Rising costs hit businesses

THUNDER BAY, ONT. — The Canadian Chamber of Commerce has released its quarterly report that reflects business conditions at the end of 2022.

Charla Robinson, president of the Thunder Bay Chamber of Commerce, says the report, which was released in December, is prepared by the Canadian chamber and Statistics Canada and calls attention to challenges faced by businesses.

“The biggest challenge is the rising cost of doing business,” Robinson said. “That was cited by more than 50 per cent of businesses. Then there are things like debt costs because their interest rates are going up. If you’re a business that has loans in order to get your business started or maybe you did some renovations or something and you needed to take out an additional loan, those costs are going up too. That inflation hits across all the things — not only the input costs of what they’re buying but also the cost to pay their debts and their interest on their debt.”

She says labour challenges also continue to pressure businesses.

“Recruiting and retaining employees is really hard. Finding the people that fit what you’re looking for, and then keeping them is a real challenge,” she said. “Supply chains continue to be a problem. They’re certainly improving but continue to be challenging.”

Then there’s the growth outlook. She says because of the rising interest rates and rising costs, there’s been a “fair bit of chatter” from economists about whether we are going into a recession or how big of a recession it could be.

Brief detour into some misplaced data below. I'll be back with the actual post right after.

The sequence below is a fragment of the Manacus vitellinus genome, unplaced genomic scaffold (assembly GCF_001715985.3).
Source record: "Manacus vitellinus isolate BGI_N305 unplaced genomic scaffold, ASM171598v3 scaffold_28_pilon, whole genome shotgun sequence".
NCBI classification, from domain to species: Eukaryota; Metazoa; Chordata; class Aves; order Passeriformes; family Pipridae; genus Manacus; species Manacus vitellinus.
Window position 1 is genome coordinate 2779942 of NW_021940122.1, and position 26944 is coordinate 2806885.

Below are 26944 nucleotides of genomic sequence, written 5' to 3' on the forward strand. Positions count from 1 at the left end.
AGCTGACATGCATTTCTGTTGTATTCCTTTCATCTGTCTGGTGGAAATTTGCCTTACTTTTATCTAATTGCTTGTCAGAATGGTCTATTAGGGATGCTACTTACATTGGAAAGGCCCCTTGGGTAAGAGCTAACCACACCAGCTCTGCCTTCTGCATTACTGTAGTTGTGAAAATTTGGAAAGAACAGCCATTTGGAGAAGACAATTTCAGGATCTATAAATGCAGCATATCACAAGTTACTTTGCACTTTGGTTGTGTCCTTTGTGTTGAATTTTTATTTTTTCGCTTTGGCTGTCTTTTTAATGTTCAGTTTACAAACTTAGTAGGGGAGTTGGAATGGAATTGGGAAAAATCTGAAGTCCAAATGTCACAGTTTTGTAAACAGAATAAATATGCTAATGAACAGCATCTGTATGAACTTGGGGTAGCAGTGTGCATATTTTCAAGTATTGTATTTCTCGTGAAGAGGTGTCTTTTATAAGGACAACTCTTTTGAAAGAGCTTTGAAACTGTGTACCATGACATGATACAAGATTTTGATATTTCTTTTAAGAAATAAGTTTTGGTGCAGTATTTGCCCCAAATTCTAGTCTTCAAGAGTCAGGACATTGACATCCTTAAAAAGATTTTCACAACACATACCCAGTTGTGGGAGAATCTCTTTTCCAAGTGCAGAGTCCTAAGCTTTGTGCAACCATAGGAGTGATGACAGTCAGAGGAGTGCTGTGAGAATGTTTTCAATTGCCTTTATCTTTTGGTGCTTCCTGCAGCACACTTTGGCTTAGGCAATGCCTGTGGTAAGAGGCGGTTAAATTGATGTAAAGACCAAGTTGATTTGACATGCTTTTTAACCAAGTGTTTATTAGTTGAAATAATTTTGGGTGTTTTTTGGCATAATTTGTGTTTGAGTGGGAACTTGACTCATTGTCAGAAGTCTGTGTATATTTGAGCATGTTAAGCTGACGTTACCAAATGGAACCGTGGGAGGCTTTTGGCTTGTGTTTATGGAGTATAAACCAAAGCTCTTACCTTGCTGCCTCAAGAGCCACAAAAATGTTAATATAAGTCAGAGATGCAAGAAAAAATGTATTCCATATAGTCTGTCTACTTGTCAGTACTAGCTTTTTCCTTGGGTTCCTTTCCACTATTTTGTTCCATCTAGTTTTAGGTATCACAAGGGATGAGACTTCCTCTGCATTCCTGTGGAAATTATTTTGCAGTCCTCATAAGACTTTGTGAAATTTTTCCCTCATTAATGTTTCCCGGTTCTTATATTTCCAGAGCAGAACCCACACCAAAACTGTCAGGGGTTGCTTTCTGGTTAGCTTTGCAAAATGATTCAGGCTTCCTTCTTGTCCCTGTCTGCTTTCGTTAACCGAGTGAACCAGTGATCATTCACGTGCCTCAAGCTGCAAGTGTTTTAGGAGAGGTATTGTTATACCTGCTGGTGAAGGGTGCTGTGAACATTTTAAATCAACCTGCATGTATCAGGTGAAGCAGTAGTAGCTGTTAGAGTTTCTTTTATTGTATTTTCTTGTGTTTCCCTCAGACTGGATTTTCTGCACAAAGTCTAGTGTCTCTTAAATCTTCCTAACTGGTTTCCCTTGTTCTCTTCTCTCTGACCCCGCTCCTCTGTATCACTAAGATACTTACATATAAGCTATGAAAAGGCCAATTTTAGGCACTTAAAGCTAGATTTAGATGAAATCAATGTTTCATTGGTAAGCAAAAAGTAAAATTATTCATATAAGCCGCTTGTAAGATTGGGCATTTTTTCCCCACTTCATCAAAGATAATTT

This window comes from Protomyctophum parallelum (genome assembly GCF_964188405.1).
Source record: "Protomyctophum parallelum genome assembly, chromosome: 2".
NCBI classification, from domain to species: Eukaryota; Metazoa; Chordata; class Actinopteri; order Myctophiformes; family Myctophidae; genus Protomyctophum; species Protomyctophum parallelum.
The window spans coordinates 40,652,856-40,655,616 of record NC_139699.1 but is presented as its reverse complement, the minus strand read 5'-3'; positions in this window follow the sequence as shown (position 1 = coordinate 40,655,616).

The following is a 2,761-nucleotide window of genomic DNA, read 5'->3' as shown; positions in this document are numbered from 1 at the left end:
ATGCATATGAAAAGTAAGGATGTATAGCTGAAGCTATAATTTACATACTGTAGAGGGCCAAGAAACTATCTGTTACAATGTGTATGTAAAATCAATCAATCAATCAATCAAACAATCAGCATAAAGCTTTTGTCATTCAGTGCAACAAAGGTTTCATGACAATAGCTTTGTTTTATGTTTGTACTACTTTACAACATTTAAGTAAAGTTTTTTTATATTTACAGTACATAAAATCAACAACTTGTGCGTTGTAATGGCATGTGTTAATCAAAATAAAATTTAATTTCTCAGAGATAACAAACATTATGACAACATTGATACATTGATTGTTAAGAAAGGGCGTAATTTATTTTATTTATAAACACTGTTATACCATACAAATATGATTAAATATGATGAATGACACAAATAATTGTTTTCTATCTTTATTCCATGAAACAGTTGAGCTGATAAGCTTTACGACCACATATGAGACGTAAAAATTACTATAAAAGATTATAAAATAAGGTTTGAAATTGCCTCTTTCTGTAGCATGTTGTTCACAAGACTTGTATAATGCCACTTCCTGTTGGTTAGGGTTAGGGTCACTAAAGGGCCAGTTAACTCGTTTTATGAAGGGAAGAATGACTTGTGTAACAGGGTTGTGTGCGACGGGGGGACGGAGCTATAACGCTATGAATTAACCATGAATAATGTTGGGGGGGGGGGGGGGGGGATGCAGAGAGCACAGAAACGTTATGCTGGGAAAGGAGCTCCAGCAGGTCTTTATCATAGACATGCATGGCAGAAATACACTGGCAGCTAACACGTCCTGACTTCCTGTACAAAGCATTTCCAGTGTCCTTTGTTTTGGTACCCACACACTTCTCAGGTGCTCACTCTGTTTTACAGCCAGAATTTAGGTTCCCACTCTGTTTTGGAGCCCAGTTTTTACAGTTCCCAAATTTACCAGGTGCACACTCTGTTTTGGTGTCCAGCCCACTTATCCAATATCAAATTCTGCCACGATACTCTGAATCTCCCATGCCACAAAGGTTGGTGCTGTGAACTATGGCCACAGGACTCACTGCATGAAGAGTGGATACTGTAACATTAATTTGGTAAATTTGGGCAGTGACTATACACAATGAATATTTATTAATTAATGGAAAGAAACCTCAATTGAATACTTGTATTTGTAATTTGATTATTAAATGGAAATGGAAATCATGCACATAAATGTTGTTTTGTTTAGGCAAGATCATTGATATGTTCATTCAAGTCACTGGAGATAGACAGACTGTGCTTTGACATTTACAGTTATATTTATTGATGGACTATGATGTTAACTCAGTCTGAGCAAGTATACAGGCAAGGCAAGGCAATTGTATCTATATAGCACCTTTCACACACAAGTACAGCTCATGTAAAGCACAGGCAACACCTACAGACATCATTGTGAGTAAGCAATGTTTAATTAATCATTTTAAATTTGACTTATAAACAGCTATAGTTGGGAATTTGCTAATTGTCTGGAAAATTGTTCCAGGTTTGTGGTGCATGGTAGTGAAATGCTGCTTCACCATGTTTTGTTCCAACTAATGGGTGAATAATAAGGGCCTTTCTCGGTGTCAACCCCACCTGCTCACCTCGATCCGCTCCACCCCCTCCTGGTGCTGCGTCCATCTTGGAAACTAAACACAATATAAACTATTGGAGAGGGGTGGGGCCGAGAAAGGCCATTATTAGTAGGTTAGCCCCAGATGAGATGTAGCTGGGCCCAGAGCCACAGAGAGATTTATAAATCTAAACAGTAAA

“That has tempered the optimism that businesses have felt about how this year going to be in their opportunity to grow and be successful because again, inflation and a recession impact everybody,” she said pointing out that customers might actually reduce what they’re buying and make choices to pay rising mortgage rates instead of buying furniture or stepping out for dinner.

“That hampers the optimism of business owners because they’re not quite sure how their customers are going to react,” she said.

As businesses struggled through the COVID-19 pandemic, many are still trying to catch up to their pre-COVID revenue and have had to resort to debt to keep their doors open.

“There’s definitely a lot of that pressure being felt,” Robinson pointed out. “There’s this uncertainty around how much should they keep investing or how should they temper by reducing staff or hours. If they can’t get supplies, or the price of the supplies has gone up, then the pricing that they have to charge becomes a barrier to those customers. There’s a lot of uncertainty right now and businesses are definitely feeling the pressure.”

Robinson says these are some of the key issues that they are seeing and are reflected in the report and it will certainly be a “bit of a challenging year” as people continue to work through these problems.

Sandi Krasowski, Local Journalism Initiative Reporter, The Chronicle-Journal